The Income Box Project: Agora Financial’s Zach Scheidt Black Box?
The Income Box Project – or, for the sake of this review, shortened to IBP – is a financial investment tool that will supposedly provide its users with weekly earnings of more than $16,000 on average.
The tool is, supposedly, a highly-advanced “black box” style algorithm that detects so-called “dark pool” trading activity that then alerts stock traders, providing them enough lead time to invest as well ahead of an explosion in value of a particular stock driven by demand.
The Income Box Project Team & Company
IBP is a product under the aegis of the hydra-like Agora Financial, a publishing house that has specialized in providing financial and investment advice for decades. The individual mastermind behind IBP is one Zach Scheidt, an Atlanta, Georgia-based investment advisor.
Scheidt, according to his LinkedIn profile and his biography on the Agora Financial website, began his career as a cost accountant for SunTrust Bank before progressing to general partner of Piedmont Investment Advisory, a private investment house, where he worked for several years.
He then founded his own financial company, Scheidt Capital Management LLC, was the co-founder of Las Vegas-based Mercenary Trader, and eventually joined Agora Financial as an editor of several subscription-based financial newsletters.
According to the information included in IBP’s promotional copy, Scheidt also claims to have worked at the infamous investment house Bear Stearns just prior to the 2008 financial meltdown. However, there doesn’t seem to be any evidence of such employment, either on his LInkedIn page or mentioned in his Agora Financial biography. This is, of course, odd, considering that the IBP platform relies heavily on what Scheidt says he experienced while working at Bear Stearns.
The Income Box Project Platform
The Income Box Project’s specific platform is, when distilled down to its core components, nothing more than a wildly hyped trade signal system. A black box algorithm — in other words, an opaque and proprietary trade signal software program — provides investors who have access to the software information regarding when they should invest in a specific particular stock.
Scheidt claims that this particular black box algorithm is somehow tuned into dark pool trading, which is a term that describes private investment exchanges that are not open to the public.
These dark pools are used by institutional traders to make large block transactions in private in order to not disrupt the market, but Scheidt claims that his algorithm watches for dark pool transactions and then sends out alerts as to which institutional investors are making large purchases of stocks.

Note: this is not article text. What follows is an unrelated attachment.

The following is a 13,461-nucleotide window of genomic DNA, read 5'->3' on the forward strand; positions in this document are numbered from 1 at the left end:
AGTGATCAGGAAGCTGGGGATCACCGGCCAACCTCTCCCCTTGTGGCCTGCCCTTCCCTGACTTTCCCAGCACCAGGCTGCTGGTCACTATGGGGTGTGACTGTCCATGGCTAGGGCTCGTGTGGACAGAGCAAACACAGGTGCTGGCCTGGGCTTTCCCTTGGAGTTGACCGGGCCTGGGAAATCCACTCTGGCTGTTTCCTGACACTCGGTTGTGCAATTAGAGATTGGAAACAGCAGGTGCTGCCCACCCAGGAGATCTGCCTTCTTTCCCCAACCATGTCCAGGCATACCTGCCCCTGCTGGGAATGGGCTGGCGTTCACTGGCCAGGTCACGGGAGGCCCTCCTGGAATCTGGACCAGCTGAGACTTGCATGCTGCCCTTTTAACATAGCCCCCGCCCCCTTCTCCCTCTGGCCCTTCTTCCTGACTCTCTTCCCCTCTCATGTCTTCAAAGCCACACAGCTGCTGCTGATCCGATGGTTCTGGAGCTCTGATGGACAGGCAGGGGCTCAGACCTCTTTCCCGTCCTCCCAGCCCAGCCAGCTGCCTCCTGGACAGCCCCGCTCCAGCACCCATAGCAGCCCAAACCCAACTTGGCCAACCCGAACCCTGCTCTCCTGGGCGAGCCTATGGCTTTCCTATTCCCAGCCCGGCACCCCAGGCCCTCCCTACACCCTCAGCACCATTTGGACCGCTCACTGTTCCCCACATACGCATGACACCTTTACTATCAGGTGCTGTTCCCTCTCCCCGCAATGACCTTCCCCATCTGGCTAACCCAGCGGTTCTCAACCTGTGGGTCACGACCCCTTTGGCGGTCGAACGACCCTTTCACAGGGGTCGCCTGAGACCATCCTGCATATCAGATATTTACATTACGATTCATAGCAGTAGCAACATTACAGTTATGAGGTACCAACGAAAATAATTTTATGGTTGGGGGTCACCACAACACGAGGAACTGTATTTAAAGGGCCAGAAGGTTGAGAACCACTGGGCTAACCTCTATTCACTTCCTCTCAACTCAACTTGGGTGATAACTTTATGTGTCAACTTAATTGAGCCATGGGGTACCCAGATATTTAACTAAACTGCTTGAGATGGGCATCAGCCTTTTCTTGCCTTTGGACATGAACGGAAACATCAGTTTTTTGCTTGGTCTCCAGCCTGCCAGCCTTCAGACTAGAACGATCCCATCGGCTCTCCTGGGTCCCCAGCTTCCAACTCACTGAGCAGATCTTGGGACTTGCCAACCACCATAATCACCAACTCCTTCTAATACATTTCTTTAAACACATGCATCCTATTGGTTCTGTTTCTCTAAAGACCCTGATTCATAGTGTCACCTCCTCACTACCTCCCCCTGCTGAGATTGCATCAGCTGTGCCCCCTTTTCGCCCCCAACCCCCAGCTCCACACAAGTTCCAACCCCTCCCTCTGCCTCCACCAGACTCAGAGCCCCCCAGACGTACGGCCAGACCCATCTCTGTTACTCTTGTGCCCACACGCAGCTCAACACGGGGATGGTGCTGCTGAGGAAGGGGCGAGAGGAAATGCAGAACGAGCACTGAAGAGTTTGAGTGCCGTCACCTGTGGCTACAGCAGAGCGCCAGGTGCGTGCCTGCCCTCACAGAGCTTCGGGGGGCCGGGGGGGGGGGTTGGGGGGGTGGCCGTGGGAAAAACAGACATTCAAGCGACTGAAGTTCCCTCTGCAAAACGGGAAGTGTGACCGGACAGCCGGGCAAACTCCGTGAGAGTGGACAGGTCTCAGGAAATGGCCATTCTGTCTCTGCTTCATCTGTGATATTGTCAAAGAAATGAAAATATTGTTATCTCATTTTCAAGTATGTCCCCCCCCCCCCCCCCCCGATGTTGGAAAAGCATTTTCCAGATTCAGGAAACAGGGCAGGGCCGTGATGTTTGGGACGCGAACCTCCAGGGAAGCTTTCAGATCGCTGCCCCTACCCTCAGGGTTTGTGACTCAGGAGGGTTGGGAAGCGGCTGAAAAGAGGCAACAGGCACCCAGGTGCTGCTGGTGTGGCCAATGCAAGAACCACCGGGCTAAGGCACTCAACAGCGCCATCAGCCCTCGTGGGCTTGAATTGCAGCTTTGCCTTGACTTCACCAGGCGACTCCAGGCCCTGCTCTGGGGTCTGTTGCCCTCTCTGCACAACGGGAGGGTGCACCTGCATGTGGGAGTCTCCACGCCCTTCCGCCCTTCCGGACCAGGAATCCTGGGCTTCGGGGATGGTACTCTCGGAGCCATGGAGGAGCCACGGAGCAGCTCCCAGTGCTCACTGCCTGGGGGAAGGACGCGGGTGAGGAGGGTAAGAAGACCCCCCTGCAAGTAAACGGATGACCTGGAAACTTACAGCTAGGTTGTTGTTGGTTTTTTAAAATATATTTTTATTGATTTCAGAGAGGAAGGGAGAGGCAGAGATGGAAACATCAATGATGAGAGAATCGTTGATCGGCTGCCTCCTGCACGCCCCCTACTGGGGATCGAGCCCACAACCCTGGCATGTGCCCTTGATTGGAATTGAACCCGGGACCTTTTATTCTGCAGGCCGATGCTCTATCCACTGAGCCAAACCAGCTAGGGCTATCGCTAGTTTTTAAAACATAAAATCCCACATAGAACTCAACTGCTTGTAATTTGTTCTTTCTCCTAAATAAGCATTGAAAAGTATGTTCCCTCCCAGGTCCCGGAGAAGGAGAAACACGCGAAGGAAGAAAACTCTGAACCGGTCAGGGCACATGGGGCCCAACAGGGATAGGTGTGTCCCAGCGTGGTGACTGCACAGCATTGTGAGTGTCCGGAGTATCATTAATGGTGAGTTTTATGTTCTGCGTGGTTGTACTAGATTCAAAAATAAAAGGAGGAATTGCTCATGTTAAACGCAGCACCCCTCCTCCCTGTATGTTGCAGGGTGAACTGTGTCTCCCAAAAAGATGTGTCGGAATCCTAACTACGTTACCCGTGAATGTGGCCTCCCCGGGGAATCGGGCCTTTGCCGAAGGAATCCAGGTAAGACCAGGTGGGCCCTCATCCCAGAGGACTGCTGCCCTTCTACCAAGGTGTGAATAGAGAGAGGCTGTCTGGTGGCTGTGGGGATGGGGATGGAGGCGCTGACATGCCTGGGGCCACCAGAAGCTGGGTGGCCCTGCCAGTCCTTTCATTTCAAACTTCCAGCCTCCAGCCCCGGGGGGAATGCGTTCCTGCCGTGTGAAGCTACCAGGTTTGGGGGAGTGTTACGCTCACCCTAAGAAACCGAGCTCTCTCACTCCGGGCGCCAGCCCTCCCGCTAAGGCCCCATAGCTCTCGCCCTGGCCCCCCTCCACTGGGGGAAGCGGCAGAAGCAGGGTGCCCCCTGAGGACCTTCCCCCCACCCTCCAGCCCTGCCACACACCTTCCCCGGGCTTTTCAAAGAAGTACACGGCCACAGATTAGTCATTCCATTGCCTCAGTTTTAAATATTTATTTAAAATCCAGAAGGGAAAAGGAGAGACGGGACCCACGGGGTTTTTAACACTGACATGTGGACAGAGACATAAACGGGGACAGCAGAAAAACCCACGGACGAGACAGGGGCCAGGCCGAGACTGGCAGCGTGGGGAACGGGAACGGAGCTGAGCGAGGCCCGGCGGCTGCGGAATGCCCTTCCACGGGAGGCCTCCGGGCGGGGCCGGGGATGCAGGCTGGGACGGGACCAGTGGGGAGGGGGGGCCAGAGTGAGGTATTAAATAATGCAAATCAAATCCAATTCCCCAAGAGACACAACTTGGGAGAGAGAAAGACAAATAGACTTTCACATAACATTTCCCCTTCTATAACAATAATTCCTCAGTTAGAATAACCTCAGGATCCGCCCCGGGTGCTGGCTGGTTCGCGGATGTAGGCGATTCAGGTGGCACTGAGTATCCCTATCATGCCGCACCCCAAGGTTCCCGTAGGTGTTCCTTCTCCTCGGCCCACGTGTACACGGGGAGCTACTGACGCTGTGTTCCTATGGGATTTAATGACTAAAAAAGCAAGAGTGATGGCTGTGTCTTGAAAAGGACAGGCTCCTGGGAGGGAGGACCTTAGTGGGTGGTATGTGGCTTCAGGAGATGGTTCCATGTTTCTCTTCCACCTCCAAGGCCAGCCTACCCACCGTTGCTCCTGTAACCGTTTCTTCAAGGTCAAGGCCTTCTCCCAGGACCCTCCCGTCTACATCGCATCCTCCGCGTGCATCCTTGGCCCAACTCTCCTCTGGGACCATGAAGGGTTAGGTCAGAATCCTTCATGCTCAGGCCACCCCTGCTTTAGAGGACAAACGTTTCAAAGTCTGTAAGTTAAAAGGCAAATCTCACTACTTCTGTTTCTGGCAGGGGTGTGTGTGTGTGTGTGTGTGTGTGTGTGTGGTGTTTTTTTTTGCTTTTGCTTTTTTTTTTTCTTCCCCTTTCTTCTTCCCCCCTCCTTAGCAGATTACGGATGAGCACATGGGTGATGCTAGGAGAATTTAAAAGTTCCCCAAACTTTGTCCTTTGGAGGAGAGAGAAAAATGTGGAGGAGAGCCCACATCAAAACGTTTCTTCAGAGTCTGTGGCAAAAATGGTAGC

These large purchases supposedly indicate that a major uptick in valuation for that specific stock is incoming as news of that institutional block purchase slowly filters out to the general public. IBP allows regular investors to ride the coattails of these major upticks by advising them to invest before the rush; the results, according to Scheidt, are the “opportunity” to make massive amounts of money by timing purchases right.
Scheidt claims that while working at Bear Stearns, he had access to the company’s black box algorithm (in the form of an actual physical black box that sat on his desk, naturally). However, after Bear Stearns’ collapse, he had to leave it behind (conveniently). However, he worked hard to recreate this algorithm again over the years since, and he also claims that using it has led to him personally making $8 million.
Scheidt is also willing to share access to his black box for the low, low price of just $3,000. This grants customers weekly trade recommendations, passed on by Scheidt from his little black box. It also includes the privilege of listening in on a “private” weekly webinar, a free guide entitled The Income Box Investing Handbook, a four-part video training series, a Samsung-brand Android tablet, and even a personal black box speaker that does god knows what.
Scheidt even “guarantees” his product. He says that if you as a customer aren’t presented with the opportunity to double your investment at least 10 times over the course of a year, he’ll personally write you a $3,000 check.
The Income Box Project In Conclusion
Sounds like a fantastic opportunity, doesn’t it? And for “just” $3,000? Where do we sign up?
All right, let’s not get too excited just yet. There are some serious holes in Scheidt’s story and presentation. First of all, there’s no evidence presented that he ever worked for Bear Stearns in any capacity — not in his Agora Financial bio, and not on his LinkedIn profile. This seems to be a pretty big omission, especially if this is where Scheidt first experienced how well the black box algorithm worked.
Secondly, he doesn’t go into any detail as to how he managed to replicate the algorithm in the years since leaving Bear Stearns. Did he develop it himself? Did he hire a team of computer programmers that worked tirelessly to create it from scratch? We don’t know, because he didn’t tell us.
Finally, we don’t have any actual, verifiable proof that there’s any “black box” in existence in the first place. Scheidt’s long sales pitch, which is long on superlatives but decidedly missing any real data, certainly shows a collection of stocks that underwent extreme value increases, but he doesn’t show any data that proves these were the result of dark pool investment — or that his algorithm tipped him off to these investments in the first place.
Until Scheidt shows us some proof of his outlandish claims, we say skip this one.